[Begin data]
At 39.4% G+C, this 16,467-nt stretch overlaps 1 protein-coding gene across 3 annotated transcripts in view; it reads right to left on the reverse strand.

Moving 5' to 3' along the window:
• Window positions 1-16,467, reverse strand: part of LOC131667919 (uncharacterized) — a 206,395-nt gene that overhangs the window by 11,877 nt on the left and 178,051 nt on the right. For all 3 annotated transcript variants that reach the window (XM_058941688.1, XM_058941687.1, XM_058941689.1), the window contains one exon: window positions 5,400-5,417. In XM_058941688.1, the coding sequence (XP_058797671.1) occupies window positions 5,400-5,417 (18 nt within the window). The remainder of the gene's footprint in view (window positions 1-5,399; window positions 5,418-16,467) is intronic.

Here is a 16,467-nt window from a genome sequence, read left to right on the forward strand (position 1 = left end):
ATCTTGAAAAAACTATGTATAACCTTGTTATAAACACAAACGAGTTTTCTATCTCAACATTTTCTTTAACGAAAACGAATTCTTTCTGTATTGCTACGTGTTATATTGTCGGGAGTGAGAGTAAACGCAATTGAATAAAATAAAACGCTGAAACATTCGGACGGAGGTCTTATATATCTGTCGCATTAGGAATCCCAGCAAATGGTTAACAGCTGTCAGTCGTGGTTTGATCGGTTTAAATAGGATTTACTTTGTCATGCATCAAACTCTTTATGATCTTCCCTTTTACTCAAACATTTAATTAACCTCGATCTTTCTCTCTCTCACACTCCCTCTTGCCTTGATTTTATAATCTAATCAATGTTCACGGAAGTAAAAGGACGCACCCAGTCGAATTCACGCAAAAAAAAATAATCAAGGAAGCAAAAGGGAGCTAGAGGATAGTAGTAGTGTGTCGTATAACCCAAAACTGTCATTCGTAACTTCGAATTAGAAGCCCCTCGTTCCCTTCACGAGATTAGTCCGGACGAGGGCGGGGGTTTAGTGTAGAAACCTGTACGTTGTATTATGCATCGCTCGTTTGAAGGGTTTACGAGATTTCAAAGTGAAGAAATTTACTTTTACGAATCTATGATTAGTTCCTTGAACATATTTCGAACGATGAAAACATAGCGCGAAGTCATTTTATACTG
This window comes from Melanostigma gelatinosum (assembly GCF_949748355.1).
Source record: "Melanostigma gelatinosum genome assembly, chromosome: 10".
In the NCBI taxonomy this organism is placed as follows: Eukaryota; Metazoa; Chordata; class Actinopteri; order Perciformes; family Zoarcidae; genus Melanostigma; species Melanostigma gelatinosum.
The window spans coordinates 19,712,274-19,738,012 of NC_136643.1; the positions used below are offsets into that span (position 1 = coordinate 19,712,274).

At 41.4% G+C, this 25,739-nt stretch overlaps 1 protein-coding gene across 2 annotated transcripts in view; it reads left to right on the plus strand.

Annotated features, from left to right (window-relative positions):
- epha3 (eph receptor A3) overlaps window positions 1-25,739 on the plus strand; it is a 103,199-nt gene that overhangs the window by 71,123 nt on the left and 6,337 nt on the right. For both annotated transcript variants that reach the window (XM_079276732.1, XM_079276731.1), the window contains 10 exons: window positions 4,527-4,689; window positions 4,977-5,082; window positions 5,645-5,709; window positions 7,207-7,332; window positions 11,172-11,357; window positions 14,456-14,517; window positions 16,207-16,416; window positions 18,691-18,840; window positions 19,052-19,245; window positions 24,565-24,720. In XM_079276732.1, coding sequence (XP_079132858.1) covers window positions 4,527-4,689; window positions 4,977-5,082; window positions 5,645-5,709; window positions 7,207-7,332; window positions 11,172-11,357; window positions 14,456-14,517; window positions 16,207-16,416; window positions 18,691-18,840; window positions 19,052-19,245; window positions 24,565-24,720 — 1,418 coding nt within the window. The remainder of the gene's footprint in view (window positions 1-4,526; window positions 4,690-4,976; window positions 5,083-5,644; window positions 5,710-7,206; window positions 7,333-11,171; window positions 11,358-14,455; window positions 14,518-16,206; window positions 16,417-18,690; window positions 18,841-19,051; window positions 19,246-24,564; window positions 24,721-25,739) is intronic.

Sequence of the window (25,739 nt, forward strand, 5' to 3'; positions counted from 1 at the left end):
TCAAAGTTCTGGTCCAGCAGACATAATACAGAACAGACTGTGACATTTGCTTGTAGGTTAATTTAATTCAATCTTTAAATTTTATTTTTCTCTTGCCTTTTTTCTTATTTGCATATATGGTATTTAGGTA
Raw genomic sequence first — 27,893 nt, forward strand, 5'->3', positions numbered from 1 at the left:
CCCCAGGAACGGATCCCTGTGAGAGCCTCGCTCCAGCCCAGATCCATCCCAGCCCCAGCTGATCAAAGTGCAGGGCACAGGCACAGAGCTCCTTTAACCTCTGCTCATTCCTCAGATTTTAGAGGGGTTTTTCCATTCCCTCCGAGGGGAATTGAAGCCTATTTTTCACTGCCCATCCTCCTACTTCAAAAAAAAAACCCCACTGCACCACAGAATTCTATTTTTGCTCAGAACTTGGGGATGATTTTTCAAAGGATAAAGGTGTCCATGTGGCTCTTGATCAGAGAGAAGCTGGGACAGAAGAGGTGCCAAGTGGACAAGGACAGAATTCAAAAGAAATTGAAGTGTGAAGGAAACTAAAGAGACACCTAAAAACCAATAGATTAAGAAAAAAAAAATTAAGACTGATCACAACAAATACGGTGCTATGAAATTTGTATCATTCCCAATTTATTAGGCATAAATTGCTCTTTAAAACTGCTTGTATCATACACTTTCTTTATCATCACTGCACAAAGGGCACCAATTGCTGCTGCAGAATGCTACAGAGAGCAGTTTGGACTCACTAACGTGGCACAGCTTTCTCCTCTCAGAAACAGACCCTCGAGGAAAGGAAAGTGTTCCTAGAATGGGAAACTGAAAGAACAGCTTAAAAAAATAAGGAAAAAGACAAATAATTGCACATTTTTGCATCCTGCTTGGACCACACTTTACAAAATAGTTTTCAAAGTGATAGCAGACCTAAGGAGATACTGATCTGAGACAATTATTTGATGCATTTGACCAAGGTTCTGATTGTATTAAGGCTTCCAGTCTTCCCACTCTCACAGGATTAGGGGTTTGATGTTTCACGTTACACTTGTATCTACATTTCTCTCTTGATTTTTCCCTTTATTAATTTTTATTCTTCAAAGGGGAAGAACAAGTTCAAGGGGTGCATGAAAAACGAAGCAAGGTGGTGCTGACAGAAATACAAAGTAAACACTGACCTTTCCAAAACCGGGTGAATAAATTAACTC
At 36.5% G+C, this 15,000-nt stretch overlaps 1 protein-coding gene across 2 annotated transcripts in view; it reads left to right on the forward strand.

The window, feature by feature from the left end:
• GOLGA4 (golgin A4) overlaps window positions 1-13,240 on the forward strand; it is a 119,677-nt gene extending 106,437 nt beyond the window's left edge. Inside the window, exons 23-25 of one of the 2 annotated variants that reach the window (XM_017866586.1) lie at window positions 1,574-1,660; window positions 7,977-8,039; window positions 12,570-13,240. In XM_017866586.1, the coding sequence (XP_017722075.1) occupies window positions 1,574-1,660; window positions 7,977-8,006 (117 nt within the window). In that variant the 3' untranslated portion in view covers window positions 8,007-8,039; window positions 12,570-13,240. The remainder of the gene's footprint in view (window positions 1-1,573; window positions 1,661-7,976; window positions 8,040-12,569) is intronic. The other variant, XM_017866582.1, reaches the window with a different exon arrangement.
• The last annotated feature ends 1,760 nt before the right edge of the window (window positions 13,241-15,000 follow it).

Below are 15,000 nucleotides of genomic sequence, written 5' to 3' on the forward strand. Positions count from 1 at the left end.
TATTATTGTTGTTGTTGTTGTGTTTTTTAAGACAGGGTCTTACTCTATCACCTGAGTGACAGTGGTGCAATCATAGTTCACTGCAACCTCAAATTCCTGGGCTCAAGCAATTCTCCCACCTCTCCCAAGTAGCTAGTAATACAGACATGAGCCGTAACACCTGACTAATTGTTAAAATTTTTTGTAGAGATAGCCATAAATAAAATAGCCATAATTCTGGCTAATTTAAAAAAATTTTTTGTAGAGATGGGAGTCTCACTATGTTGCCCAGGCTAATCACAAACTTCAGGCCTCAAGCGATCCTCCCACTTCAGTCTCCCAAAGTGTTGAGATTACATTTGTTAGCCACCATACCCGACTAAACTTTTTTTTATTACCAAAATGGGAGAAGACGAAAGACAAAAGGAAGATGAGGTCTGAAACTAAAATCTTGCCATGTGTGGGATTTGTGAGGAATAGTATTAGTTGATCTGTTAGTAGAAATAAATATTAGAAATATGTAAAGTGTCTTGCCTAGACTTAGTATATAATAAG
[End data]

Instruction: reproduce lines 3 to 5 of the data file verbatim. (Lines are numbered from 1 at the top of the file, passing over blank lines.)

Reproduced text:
• Window positions 1-16,467, reverse strand: part of LOC131667919 (uncharacterized) — a 206,395-nt gene that overhangs the window by 11,877 nt on the left and 178,051 nt on the right. For all 3 annotated transcript variants that reach the window (XM_058941688.1, XM_058941687.1, XM_058941689.1), the window contains one exon: window positions 5,400-5,417. In XM_058941688.1, the coding sequence (XP_058797671.1) occupies window positions 5,400-5,417 (18 nt within the window). The remainder of the gene's footprint in view (window positions 1-5,399; window positions 5,418-16,467) is intronic.

Here is a 16,467-nt window from a genome sequence, read left to right on the forward strand (position 1 = left end):
ATCTTGAAAAAACTATGTATAACCTTGTTATAAACACAAACGAGTTTTCTATCTCAACATTTTCTTTAACGAAAACGAATTCTTTCTGTATTGCTACGTGTTATATTGTCGGGAGTGAGAGTAAACGCAATTGAATAAAATAAAACGCTGAAACATTCGGACGGAGGTCTTATATATCTGTCGCATTAGGAATCCCAGCAAATGGTTAACAGCTGTCAGTCGTGGTTTGATCGGTTTAAATAGGATTTACTTTGTCATGCATCAAACTCTTTATGATCTTCCCTTTTACTCAAACATTTAATTAACCTCGATCTTTCTCTCTCTCACACTCCCTCTTGCCTTGATTTTATAATCTAATCAATGTTCACGGAAGTAAAAGGACGCACCCAGTCGAATTCACGCAAAAAAAAATAATCAAGGAAGCAAAAGGGAGCTAGAGGATAGTAGTAGTGTGTCGTATAACCCAAAACTGTCATTCGTAACTTCGAATTAGAAGCCCCTCGTTCCCTTCACGAGATTAGTCCGGACGAGGGCGGGGGTTTAGTGTAGAAACCTGTACGTTGTATTATGCATCGCTCGTTTGAAGGGTTTACGAGATTTCAAAGTGAAGAAATTTACTTTTACGAATCTATGATTAGTTCCTTGAACATATTTCGAACGATGAAAACATAGCGCGAAGTCATTTTATACTG